Following Tuesday’s disclosure that the director of a new movie released by one of the conglomerate’s studios is a convicted child molester, The Walt Disney Co. was still holding a powder keg Wednesday.
The studio declared that Powder, a teen fantasy by Victor Salva about a loner with supernatural abilities given by lightning, would be released nationwide on Friday. The only official word from Disney was that the PG-13 movie will be promoted as planned.
Disney was worried, a business insider told Reuters, since a “We don’t do witchhunts, we’re not the CIA, and we don’t do security clearances on people, he continued, adding that the controversy was overshadowing the “wonderful movie.”
People are evaluated here based on their talent. We don’t pass judgment on their private life. That is done by some lawyers and judges.”
Salva was found guilty in 1989 of engaging in oral sex with 12-year-old Nathan Forrest Winters while producing his debut movie, the slasher Clownhouse.
Winters, who is now 20 years old, brought Salva’s past back to life by staging a protest during the movie’s Los Angeles premiere on Monday. Salva, 37, finished his parole in 1992 after serving a 15-month sentence for the offense in a California state prison.
The Disney corporation’s latest public relations issue is Winters’ complaint regarding Salva.
If parents can’t trust the Walt Disney Co. for morally upstanding, family-friendly entertainment, who can they trust? According to critics, the studio is betraying its longstanding commitment to American families.
Earlier this year, Disney’s Miramax Films division came under fire for releasing Priest, a movie about a homosexual cleric, on Good Friday.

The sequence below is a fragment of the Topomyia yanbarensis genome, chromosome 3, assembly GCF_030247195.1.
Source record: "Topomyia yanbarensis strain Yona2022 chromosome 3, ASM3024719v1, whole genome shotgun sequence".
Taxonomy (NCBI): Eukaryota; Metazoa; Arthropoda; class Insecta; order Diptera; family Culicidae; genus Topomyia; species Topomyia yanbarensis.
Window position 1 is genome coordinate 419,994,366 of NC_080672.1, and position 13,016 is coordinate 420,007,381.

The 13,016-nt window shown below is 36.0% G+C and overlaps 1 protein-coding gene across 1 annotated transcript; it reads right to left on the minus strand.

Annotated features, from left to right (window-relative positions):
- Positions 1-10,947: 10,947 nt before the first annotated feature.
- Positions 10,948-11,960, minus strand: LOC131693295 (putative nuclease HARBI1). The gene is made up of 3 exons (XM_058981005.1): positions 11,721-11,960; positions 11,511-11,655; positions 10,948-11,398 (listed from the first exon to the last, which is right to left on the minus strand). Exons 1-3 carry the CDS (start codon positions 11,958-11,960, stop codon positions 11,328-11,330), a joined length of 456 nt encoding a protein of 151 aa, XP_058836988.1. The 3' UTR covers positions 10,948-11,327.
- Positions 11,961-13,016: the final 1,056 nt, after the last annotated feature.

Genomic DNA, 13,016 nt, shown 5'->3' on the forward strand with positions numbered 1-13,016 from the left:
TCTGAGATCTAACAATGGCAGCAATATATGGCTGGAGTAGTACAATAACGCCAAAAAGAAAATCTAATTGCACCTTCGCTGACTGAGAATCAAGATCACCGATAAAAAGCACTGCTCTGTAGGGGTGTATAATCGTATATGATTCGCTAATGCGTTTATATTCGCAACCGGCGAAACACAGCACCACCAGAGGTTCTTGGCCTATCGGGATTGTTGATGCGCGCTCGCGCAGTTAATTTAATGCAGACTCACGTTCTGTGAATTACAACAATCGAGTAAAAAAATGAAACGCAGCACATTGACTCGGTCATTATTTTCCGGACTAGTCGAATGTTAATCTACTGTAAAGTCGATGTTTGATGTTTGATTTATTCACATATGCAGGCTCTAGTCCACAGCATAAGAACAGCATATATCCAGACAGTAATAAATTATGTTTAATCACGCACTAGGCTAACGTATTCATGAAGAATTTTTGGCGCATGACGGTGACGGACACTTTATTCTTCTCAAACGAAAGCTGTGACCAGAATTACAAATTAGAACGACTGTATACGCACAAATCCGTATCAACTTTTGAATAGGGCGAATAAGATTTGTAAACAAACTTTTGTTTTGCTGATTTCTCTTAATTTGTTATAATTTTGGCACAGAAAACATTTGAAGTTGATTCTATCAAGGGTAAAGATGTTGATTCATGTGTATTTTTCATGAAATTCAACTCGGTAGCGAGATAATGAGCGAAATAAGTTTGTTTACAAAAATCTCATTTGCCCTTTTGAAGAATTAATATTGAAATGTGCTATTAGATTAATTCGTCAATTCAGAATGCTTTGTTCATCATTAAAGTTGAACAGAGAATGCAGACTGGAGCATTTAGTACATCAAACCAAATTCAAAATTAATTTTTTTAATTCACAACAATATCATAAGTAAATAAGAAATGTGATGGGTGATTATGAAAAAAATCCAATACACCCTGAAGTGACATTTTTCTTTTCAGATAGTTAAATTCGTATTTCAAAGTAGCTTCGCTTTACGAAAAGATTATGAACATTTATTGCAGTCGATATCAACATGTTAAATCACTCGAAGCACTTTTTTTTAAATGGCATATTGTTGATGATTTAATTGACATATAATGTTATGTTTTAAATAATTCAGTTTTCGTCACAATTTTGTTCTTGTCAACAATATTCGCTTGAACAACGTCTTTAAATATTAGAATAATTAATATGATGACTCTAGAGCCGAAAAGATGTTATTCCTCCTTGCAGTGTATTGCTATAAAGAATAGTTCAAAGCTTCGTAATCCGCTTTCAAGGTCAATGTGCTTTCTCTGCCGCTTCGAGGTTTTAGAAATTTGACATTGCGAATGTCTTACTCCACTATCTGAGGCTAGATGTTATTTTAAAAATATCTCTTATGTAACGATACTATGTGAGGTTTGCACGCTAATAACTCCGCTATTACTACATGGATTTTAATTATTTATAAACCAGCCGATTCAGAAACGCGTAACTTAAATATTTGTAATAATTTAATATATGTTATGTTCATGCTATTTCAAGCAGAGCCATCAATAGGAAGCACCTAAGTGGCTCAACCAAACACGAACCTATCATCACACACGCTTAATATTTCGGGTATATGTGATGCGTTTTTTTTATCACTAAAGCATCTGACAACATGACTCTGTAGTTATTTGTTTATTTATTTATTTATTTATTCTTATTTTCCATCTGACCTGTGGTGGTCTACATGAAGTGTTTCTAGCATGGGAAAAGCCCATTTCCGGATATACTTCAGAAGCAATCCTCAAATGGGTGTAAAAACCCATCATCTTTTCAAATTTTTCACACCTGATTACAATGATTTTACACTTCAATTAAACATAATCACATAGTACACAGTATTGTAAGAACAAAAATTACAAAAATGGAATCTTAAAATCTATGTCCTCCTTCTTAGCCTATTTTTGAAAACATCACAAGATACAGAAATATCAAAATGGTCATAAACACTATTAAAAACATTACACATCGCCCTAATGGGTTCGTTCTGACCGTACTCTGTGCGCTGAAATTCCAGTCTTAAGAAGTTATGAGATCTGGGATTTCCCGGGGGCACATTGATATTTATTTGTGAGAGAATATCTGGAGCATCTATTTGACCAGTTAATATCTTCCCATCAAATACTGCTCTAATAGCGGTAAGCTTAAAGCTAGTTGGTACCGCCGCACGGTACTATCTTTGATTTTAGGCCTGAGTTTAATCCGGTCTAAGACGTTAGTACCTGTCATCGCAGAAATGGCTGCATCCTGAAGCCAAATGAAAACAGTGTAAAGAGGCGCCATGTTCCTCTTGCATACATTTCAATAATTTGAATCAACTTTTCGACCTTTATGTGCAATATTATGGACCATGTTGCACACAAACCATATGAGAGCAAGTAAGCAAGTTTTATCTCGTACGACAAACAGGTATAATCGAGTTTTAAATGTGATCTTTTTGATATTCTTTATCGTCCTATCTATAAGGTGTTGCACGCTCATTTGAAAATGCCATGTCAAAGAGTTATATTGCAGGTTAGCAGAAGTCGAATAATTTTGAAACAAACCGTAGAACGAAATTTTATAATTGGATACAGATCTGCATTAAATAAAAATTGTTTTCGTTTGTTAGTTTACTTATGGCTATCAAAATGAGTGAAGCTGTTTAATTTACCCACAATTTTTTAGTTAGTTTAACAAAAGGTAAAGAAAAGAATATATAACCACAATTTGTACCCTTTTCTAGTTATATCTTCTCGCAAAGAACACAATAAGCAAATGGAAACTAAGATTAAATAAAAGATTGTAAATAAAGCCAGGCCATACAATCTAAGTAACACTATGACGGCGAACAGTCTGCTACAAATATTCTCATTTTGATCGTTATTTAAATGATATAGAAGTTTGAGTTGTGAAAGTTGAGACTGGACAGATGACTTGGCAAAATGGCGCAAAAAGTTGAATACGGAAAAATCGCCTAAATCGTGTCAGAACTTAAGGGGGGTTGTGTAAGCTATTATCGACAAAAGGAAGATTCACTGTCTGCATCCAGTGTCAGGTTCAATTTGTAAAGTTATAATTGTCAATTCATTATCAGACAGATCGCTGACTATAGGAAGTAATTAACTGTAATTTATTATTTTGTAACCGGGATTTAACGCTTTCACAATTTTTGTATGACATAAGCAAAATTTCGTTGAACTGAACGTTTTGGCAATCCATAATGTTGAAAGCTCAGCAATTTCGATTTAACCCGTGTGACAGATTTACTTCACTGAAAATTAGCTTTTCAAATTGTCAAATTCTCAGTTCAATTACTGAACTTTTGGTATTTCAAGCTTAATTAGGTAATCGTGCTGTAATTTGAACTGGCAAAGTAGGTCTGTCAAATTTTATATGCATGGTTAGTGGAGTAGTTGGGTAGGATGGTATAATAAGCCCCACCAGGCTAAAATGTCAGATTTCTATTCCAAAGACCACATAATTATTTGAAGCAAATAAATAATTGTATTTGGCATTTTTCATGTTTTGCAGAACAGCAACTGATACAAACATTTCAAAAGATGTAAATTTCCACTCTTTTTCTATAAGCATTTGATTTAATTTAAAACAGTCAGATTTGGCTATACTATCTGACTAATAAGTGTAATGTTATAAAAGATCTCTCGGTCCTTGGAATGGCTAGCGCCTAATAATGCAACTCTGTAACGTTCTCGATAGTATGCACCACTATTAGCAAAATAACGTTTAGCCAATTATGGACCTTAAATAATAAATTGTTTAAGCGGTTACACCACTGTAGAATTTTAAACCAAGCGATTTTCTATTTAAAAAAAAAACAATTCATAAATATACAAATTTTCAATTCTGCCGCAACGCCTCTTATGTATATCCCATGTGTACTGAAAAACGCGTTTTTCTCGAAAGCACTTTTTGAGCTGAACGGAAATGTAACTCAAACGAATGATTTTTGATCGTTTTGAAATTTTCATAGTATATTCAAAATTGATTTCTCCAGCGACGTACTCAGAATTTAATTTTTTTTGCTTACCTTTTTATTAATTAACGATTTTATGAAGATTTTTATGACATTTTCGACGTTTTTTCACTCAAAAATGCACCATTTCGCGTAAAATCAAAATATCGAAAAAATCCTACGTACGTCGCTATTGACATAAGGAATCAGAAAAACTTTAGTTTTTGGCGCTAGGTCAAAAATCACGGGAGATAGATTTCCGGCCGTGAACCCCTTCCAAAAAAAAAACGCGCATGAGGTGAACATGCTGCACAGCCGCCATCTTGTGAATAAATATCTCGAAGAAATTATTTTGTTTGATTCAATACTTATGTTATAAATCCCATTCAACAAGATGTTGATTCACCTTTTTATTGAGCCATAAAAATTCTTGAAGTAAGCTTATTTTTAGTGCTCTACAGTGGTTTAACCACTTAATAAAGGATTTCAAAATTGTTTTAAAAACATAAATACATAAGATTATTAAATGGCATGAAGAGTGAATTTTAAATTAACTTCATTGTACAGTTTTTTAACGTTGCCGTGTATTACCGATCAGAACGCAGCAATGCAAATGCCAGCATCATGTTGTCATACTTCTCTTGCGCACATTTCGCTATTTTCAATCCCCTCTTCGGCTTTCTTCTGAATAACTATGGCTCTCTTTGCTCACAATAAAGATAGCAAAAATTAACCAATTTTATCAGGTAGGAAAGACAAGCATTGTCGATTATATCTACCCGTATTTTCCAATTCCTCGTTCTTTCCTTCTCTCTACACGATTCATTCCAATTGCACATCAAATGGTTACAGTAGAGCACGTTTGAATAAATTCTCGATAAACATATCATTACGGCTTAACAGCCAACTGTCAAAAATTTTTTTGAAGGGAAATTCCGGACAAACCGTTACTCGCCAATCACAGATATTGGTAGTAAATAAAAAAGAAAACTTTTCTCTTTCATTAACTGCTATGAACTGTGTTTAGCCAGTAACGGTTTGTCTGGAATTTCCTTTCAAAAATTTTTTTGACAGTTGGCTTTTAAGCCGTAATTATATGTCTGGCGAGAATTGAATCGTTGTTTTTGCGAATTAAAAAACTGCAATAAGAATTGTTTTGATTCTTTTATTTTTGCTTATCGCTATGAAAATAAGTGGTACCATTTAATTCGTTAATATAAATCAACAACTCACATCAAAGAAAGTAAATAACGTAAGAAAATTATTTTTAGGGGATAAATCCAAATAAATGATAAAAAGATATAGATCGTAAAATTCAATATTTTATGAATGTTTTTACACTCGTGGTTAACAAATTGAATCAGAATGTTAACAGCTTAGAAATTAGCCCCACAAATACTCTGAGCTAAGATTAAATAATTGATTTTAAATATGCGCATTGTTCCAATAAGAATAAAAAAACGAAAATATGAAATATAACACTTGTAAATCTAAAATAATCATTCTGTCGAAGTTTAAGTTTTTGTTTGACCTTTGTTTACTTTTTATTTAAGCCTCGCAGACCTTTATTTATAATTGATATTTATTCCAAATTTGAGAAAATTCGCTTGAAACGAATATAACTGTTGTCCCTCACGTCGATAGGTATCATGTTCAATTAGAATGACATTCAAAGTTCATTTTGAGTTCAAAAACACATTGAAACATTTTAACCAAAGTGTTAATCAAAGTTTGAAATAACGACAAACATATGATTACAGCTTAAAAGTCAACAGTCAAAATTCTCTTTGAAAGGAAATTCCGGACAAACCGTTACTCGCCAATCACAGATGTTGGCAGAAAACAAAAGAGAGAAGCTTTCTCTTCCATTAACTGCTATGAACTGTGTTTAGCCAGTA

In August, Miramax received criticism for its ill-fated attempt to release the unrated movie Kids, which depicted youths in Manhattan engaging in violent sex and drug usage.
A G-rated, animated image from The Lion King drew criticism from a conservative watchdog group in September for what looked to be the letters S-E-X in a cloud of dust.
A pair of Disney film companies, Caravan Pictures, and Hollywood Pictures, collaborated in the production and release of Powder.
In retrospect, given the incident, only one moment in the movie might raise suspicions for watchdogs. It happens toward the end of the movie as Powder, an albino youngster observes a male student taking a sponge wash after gym class.
Although Powder is supposed to be appreciating the boy’s tanned skin, the slow-motion, somewhat homoerotic camera emphasis is on the young man’s damp body.
This critic gave the movie a D- after seeing it Monday night and had already written the critical review before Salva’s conviction was made public in Friday’s Weekend section.
Was Salva’s employment by Disney negligent once it discovered his criminal history midway through the production? Was the studio assisting in his recovery? Is Winters within his rights to blatantly hurt a convict who paid his obligation to society’s earning potential?
The only thing this reviewer can say with absolute certainty is that producing subpar movies is not an offense. Salva is blatantly negligent in this regard.
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